The strong growth of housing prices create risks of losses for Hungarian banks when the economy starts deteriorating, Moody’s said in its weekly outlook report. It pointed to Eurostat data, according to which housing prices in Hungary have increased by 55% since 2015 and by 14% y/y in June, the strongest rate among EU members. Bank loans to construction and real estate companies accounted for a significant 24% of gross corporate loans as of end-2018, the agency noted. The exposure to the property market is even higher, taking into account the expansion of mortgage lending, it added.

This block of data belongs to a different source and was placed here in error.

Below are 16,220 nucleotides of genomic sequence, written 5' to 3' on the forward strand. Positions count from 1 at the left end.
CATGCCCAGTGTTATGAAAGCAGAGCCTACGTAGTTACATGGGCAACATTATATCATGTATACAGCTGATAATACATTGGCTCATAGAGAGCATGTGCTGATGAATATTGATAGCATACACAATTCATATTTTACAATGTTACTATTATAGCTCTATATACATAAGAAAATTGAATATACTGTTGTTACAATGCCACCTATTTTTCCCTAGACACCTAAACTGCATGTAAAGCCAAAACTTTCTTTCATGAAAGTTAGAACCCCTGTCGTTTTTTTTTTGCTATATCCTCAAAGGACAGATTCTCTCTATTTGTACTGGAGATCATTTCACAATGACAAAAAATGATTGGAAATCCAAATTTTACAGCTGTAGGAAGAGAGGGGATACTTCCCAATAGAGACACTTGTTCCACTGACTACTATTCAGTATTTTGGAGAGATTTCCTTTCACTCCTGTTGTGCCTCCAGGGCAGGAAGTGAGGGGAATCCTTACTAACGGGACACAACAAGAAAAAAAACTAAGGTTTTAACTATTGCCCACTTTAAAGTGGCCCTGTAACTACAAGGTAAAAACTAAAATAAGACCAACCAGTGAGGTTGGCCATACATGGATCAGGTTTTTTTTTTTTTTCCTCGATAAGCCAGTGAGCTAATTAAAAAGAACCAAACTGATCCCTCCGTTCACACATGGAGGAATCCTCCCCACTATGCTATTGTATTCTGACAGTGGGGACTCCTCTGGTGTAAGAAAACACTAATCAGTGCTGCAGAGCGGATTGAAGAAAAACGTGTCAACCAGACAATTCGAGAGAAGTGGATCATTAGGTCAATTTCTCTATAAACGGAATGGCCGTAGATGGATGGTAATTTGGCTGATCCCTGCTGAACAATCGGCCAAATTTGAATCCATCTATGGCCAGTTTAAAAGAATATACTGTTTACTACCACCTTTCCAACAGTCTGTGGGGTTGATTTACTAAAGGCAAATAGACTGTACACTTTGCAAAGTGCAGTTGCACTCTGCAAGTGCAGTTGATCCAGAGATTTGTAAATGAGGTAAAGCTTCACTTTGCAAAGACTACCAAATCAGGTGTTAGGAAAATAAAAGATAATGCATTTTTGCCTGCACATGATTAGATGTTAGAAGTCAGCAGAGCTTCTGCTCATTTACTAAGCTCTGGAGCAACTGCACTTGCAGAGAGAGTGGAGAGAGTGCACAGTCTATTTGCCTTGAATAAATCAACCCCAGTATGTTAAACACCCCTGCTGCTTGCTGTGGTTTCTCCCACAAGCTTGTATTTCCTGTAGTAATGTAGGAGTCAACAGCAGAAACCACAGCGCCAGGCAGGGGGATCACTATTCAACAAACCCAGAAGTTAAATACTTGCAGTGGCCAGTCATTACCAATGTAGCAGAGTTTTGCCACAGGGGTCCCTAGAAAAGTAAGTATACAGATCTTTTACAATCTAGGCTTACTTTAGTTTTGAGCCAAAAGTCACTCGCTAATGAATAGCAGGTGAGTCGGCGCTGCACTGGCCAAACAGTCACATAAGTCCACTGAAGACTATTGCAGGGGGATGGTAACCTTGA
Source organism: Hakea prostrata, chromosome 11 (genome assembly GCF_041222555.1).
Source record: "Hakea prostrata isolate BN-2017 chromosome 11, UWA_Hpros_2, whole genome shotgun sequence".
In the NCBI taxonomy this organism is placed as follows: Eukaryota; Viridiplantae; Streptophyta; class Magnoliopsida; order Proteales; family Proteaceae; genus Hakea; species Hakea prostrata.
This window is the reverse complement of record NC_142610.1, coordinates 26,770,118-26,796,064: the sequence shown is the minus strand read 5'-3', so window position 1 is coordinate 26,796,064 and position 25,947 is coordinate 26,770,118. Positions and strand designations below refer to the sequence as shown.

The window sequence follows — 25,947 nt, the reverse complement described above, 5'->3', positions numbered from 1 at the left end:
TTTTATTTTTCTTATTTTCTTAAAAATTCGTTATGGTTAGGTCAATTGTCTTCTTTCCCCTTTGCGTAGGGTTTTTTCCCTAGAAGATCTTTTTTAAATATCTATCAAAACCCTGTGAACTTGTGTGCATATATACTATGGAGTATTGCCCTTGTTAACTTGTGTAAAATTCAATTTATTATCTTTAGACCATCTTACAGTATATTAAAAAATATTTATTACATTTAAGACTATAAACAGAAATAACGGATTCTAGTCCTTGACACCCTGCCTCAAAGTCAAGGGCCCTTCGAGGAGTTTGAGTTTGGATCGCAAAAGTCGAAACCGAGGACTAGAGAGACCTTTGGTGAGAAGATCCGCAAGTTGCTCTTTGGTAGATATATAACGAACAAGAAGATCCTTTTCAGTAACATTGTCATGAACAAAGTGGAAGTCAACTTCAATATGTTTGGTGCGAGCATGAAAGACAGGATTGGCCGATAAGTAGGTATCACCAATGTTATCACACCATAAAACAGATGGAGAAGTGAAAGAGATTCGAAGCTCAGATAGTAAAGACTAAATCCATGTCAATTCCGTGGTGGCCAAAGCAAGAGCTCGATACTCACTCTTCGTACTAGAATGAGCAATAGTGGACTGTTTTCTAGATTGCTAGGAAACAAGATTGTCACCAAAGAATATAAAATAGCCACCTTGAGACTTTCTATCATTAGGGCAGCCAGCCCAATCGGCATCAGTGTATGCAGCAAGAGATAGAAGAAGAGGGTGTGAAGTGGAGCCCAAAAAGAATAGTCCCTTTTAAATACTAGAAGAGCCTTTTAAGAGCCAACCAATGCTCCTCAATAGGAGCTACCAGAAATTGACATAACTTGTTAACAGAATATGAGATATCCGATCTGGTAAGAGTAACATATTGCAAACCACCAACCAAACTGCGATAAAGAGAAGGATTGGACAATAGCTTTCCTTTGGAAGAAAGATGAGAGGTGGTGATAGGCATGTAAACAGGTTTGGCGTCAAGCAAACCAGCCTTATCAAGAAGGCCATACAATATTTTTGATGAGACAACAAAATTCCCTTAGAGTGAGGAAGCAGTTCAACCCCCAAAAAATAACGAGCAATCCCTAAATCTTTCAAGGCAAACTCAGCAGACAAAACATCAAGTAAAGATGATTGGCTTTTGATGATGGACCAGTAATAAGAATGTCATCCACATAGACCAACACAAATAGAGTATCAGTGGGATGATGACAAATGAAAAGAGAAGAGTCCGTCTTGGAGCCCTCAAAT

Asset quality in these segments is good due to previous clean-up efforts with the share of non-performing housing loans being 2.4% at end-2018, Moody’s said. The share of problematic commercial property loans has also declined to 11.3% at end-2018 from 47.5% at end-Q1’15. Housing and commercial property loans carry credit but also forex risks in the case of the commercial property loans, Moody’s said. It acknowledged that the National Bank of Hungary (NBH) as the supervision authority planned to amend the systemic risk buffer to include performing forex loans for commercial property projects as of 2020. The weight of these loans in the buffer calculation will be 5% initially in order not to discourage lending while the NBH’s move overall aims to prevent new systemic risks related to commercial property loans, Moody’s noted.